Caribbean Studies Speakers Series: Sound, Archive, Literature – Fall 2022

  • Sep 22, 2022
  • Oct 31, 2022
  • Nov 15, 2022
  • Alumni
  • Faculty & Staff
  • Graduate Affairs
  • Public
  • Undergraduate

Note that MASKS ARE NOW REQUIRED to protect the immuno-compromised in attendance. Refreshments and snacks will be available prior to and after the panel event. Thank you and we cannot wait to see you there!

Event Description

The guest speakers and discussants of the CSSS figure nationally and internationally as leading voices in Caribbean Studies, whose contributions to the field have been timely, if not groundbreaking.

Panel I – September 22

Tuning into the Caribbean: Sonic Practices and Technologies

  • Speakers: Ren Ellis Neyra (Wesleyan University), Alejandra Bronfman (The State University of New York at Albany), Carter Mathes (Rutgers University)
  • Discussant: Christina León (Princeton University)
  • Chair: Ashford King (G2, Spanish and Portuguese, Princeton University)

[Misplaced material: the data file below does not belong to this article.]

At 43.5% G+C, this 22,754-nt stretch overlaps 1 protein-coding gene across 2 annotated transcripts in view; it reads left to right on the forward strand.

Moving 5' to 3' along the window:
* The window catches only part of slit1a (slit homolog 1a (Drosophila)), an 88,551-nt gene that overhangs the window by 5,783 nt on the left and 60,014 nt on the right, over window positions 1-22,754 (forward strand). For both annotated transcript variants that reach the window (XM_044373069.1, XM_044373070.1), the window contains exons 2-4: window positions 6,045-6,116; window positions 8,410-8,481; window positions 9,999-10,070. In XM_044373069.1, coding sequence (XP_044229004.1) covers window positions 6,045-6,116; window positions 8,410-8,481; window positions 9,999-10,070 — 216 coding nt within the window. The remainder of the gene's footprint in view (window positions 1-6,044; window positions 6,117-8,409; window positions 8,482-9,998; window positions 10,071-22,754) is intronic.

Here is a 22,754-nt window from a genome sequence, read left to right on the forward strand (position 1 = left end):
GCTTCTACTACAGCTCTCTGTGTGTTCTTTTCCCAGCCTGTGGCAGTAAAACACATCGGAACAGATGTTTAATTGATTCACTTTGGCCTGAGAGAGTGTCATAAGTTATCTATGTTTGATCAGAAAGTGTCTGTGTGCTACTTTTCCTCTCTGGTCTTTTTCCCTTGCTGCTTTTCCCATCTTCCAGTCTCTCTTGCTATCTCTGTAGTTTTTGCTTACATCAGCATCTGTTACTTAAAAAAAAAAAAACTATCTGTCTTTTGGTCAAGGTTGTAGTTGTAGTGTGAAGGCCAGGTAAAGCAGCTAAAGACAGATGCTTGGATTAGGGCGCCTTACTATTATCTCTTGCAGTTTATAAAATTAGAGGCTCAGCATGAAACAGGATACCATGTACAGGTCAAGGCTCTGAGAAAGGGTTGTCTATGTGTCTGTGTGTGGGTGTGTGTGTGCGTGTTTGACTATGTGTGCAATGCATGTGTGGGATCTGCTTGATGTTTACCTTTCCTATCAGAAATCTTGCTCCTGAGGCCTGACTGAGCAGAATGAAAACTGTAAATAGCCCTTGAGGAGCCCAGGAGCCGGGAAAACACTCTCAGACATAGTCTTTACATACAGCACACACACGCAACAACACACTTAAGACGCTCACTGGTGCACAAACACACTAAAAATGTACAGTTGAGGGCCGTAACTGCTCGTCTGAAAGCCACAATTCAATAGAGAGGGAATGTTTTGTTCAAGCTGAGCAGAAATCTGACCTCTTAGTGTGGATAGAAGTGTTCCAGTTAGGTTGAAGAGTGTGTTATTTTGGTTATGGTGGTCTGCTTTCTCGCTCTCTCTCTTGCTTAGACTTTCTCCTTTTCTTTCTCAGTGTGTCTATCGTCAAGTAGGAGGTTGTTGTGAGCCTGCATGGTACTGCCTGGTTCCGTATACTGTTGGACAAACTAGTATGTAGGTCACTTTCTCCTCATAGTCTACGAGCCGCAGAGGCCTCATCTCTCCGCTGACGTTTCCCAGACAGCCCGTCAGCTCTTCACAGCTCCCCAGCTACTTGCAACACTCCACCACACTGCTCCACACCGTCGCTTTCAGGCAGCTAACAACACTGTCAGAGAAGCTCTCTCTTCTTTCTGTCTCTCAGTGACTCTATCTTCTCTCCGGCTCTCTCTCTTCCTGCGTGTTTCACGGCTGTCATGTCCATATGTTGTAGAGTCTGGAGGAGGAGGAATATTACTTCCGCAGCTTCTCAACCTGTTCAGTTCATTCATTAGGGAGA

• Moderator: Alex Díaz-Hui (G2, English, Princeton University)

Panel II – October 31

(An)archiving the Caribbean: Matters, Methods, Meanings

  • Speakers: Yolanda Martínez-San Miguel (University of Miami), Jocelyn Fenton Stitt (St. Catherine’s University), Marisa J. Fuentes (Rutgers University)
  • Discussant: Rachel Price (Princeton University)
  • Chair: Andy Alfonso (DCE1, Spanish and Portuguese, Princeton University)
  • Moderator: Jannia Gómez González (G5, Spanish and Portuguese, Princeton University)

Panel III – November 15

Self-Writing in the Caribbean: An “I” for an “Eye”